Post-herpetic neuralgia (PHN) is caused by damage that occurs to the peripheral nerve fibers during a shingles infection. On average, one out of every five patients with shingles develops PHN. However, the risk of having the condition increases with age — older people who have suffered from shingles have as much as a 50 percent chance of developing PHN.
Each year, about 1 million people in North America develop shingles, also called herpes zoster, a painful skin rash caused by the reactivation of a dormant chicken pox virus. Roughly 10 percent of those with shingles suffer long-lasting pain called post-herpetic neuralgia (PHN). Although most people have shingles for about a month, the pain and skin sensitivity of PHN can continue for months or even years.
Pain associated with PHN can be very intense, often described by patients as deep, aching and unbearable. In some cases, even a light touch, like the pressure of a shirt or gust of wind, can cause intense pain.
Because the pain of PHN can be so awful, it interferes with a person’s life. Some PHN patients have to stop their normal activities for months. Also, depression is common because of the severe pain and social isolation that can occur.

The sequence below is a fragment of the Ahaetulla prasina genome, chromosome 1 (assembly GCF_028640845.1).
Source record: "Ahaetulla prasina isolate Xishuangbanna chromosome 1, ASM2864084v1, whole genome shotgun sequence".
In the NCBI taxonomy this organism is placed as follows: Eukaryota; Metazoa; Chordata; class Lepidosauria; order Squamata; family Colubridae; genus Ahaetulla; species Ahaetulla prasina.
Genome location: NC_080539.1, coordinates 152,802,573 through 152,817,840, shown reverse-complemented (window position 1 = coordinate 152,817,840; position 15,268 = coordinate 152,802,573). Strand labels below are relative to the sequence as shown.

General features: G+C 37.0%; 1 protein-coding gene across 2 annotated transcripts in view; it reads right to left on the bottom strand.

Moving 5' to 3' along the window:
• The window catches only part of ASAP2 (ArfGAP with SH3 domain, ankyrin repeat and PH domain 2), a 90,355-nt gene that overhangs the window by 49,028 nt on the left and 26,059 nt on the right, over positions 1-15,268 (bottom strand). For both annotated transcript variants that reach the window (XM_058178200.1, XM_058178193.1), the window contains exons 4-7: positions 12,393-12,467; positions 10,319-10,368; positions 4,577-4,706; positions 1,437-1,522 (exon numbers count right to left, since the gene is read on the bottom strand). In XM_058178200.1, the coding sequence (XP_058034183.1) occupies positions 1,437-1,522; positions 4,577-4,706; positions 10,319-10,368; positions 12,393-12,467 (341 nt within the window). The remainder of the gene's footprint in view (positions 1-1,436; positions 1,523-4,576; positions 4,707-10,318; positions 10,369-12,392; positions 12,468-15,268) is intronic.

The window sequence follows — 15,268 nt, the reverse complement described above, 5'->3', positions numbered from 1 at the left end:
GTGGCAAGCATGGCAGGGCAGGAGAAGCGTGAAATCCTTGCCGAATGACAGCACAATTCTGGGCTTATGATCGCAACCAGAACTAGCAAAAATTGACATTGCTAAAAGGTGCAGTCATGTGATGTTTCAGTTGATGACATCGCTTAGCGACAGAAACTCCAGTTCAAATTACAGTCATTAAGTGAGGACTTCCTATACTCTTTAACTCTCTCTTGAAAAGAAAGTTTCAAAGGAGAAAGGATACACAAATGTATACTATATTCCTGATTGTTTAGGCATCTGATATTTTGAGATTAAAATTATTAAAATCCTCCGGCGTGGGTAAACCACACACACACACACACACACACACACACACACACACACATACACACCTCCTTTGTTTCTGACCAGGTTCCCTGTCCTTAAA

Treatment for post-herpetic neuralgia depends on the type and characteristics of pain experienced by the patient. Pain control is essential to a patient’s comfort level. Treatments include:
- Antiviral agents given at the onset of attacks of shingles to shorten the clinical course and to help prevent complications such post-herpetic neuralgia. However they have no role to play following the acute attack if PHN has become established
- Pain modification therapy such as antidepressants and anticonvulsants
Although some people must live with PHN the rest of their lives, most people can expect the condition to gradually disappear on its own within five years.